The Good Good Pig: The Extraordinary Life of Christopher Hogwood
“Christopher Hogwood came home on my lap in a shoebox. He was a creature who would prove in many ways to be more human than I am.”
–from The Good Good Pig
A naturalist who spent months at a time living on her own among wild creatures in remote jungles, Sy Montgomery had always felt more comfortable with animals than with people. So she gladly opened her heart to a sick piglet who had been crowded away from nourishing meals by his stronger siblings. Yet Sy had no inkling that this piglet, later named Christopher Hogwood, would not only survive but flourish–and she soon found herself engaged with her small-town community in ways she had never dreamed possible. Unexpectedly, Christopher provided this peripatetic traveler with something she had sought all her life: an anchor (eventually weighing 750 pounds) to family and home.
The Good Good Pig celebrates Christopher Hogwood in all his glory, from his inauspicious infancy to hog heaven in rural New Hampshire, where his boundless zest for life and his large, loving heart made him absolute monarch over a (mostly) peaceable kingdom. At first, his domain included only Sy’s cosseted hens and her beautiful border collie, Tess. Then the neighbors began fetching Christopher home from his unauthorized jaunts, the little girls next door started giving him warm, soapy baths, and the villagers brought him delicious leftovers. His intelligence and fame increased along with his girth. He was featured in USA Today and on several National Public Radio environmental programs. On election day, some voters even wrote in Christopher’s name on their ballots.
But as this enchanting book describes, Christopher Hogwood’s influence extended far beyond celebrity; for he was, as a friend said, a great big Buddha master. Sy reveals what she and others learned from this generous soul who just so happened to be a pig–lessons about self-acceptance, the meaning of family, the value of community, and the pleasures of the sweet green Earth. The Good Good Pig provides proof that with love, almost anything is possible.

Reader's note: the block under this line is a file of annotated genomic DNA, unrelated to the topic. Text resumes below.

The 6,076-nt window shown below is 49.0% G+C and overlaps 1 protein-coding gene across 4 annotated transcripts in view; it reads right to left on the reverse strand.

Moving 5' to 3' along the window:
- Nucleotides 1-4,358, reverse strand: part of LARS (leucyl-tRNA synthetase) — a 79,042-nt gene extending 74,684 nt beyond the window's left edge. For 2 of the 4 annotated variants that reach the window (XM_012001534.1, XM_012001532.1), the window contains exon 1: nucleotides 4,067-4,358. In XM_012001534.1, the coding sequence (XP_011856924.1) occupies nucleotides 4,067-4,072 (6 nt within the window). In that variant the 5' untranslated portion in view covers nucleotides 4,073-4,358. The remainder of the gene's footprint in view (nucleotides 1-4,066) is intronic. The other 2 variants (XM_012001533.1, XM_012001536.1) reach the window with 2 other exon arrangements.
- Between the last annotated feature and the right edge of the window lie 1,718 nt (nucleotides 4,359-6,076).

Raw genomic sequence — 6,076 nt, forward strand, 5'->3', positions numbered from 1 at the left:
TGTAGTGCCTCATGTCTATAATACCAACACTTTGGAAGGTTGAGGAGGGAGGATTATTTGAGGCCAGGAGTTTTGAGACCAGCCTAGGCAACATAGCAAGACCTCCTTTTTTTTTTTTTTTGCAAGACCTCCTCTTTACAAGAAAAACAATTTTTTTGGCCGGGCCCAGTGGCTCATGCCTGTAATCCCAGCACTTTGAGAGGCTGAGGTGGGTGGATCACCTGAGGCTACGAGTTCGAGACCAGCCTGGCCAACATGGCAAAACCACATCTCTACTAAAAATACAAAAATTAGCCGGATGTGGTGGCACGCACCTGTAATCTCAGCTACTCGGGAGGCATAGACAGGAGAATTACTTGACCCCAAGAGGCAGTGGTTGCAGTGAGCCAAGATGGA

From the Hardcover edition.
local experience with chickens was largely confined to the soup pot. But he was soon to expand his knowledge. Because Gretchen had raised these hens from chicks, and Howard and I had visited them almost daily during their upbringing, they didn’t just know us; they were our biggest fans. When the Ladies saw us coming, they would race toward us, their wings held slightly open, and mob us as if we were the Beatles. Howard’s dad really got a kick out of it. The Ladies believed we were bringing them
felt the only thing to do was to move out. Unfortunately, her options were limited. She didn’t have a whole lot of money. Very few rental units would accept dogs—and she desperately wanted their two sixty-pound dogs, Reba and Louie, to live with her at least part of the time, as well as her cat, Tigger. Reba was a three-year-old black lab-setter mix, and Louie was a four-year-old white shepherd-lab mix. When she heard about our place, she was excited—and nervous. She didn’t want to blow it.
house than we did from ours, she fretted about a fox attack. So she had set up the baby monitor she used when their youngest grandchildren visited, putting the transmitter by the Chicken Chalet and the receiver by her kitchen. Howard saw the wisdom of the device and bought one of our own. From that point on, with the receiver in my office, I wrote my books and articles to an edifying fugue of clucks, cackles, and grunts. “What do you suppose they are saying?” I would ask Howard at lunch. “Maybe
them in the pocket of my father’s uniform, and kiss him goodnight. FINDING CHRISTOPHER ALIVE THAT MORNING REMINDED ME OF the comforting fact that the worst thing doesn’t always happen. Standing shakily, it was clear he was not a healthy pig. He was very skinny. His tail didn’t curl, but drooped like a dried-up umbilical cord. But he was stronger. He didn’t even seem lonely. Normally, wild pigs are gregarious creatures, living in groups called sounders of about twenty animals (though sometimes
expedition, though, I’d made a far more momentous trip: one to Virginia, to see my mother. On and off for the previous two years, I’d traveled with Gary to Cambodia, Thailand, and Laos in search of a mysterious golden bear unknown to science—which we found, among many other adventures. I dedicated the resulting book to my mother, and we celebrated at a local bookstore by a reading and signing attended by all her friends. At that moment, I knew that whatever else had happened between us, she was